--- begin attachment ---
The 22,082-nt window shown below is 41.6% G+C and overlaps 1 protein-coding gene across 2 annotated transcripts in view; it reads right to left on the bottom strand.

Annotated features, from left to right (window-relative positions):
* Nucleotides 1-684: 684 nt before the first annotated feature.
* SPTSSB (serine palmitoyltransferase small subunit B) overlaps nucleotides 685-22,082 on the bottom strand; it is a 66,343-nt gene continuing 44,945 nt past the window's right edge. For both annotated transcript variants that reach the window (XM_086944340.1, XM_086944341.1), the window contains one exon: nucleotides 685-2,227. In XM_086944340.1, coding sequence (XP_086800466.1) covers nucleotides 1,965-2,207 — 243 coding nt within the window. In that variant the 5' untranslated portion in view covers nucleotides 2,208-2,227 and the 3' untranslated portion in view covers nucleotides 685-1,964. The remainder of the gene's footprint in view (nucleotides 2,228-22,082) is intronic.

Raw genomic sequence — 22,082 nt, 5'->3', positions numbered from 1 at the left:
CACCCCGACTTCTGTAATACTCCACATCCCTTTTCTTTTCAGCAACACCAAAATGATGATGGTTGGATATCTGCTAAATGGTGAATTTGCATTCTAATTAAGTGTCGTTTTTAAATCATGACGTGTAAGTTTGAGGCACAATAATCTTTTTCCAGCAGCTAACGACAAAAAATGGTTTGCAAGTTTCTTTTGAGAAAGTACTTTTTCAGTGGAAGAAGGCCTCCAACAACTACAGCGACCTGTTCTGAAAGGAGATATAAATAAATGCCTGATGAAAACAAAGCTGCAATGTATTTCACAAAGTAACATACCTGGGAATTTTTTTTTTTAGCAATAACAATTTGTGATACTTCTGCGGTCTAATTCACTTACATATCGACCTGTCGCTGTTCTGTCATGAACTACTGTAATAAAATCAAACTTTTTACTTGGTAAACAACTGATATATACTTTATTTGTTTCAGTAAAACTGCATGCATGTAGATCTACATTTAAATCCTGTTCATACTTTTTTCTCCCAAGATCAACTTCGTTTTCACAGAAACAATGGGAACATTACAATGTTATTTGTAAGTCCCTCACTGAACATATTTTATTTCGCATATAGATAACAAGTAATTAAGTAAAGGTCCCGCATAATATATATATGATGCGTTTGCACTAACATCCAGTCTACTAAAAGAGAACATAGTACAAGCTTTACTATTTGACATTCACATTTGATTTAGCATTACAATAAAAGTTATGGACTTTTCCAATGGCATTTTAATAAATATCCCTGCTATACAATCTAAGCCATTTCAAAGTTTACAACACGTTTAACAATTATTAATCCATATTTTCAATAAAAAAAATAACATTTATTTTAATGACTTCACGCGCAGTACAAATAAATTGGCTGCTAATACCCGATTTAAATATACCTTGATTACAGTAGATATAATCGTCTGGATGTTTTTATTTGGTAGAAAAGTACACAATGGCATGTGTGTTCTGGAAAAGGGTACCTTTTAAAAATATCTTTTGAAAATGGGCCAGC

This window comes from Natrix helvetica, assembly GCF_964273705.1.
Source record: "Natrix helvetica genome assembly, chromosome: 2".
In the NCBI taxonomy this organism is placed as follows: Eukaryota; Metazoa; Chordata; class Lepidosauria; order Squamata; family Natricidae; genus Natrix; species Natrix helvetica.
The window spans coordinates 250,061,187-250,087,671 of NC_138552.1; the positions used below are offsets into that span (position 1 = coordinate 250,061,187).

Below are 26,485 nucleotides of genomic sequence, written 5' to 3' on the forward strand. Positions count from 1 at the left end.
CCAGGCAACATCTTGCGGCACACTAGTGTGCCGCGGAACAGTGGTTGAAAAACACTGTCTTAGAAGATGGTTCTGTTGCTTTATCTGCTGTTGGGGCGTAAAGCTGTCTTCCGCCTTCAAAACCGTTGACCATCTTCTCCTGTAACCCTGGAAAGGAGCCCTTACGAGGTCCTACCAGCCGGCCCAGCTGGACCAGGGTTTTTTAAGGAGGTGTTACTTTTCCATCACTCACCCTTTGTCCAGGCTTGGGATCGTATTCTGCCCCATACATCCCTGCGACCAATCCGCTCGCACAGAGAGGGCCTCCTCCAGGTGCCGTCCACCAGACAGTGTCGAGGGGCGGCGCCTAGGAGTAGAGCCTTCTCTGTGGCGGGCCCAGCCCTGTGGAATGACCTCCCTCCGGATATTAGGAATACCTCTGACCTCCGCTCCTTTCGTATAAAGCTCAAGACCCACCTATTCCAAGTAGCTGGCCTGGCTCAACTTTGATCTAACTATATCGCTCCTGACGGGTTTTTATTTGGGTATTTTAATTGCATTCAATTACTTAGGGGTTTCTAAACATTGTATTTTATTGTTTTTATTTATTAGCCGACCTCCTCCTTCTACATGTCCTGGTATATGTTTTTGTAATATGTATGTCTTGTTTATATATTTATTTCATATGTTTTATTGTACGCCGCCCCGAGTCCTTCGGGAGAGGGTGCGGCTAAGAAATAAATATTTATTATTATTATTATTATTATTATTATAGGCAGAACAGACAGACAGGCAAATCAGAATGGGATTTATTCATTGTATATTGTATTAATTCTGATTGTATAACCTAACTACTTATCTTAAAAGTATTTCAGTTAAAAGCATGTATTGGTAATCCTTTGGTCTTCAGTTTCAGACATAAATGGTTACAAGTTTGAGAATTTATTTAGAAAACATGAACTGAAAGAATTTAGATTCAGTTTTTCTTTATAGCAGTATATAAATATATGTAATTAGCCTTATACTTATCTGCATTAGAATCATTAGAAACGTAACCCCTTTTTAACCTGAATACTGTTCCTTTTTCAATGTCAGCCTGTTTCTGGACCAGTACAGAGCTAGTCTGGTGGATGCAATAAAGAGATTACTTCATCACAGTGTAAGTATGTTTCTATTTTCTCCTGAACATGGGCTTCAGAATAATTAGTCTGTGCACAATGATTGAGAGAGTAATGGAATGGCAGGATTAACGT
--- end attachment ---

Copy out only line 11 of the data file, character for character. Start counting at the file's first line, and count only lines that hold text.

Below are 26,485 nucleotides of genomic sequence, written 5' to 3' on the forward strand. Positions count from 1 at the left end.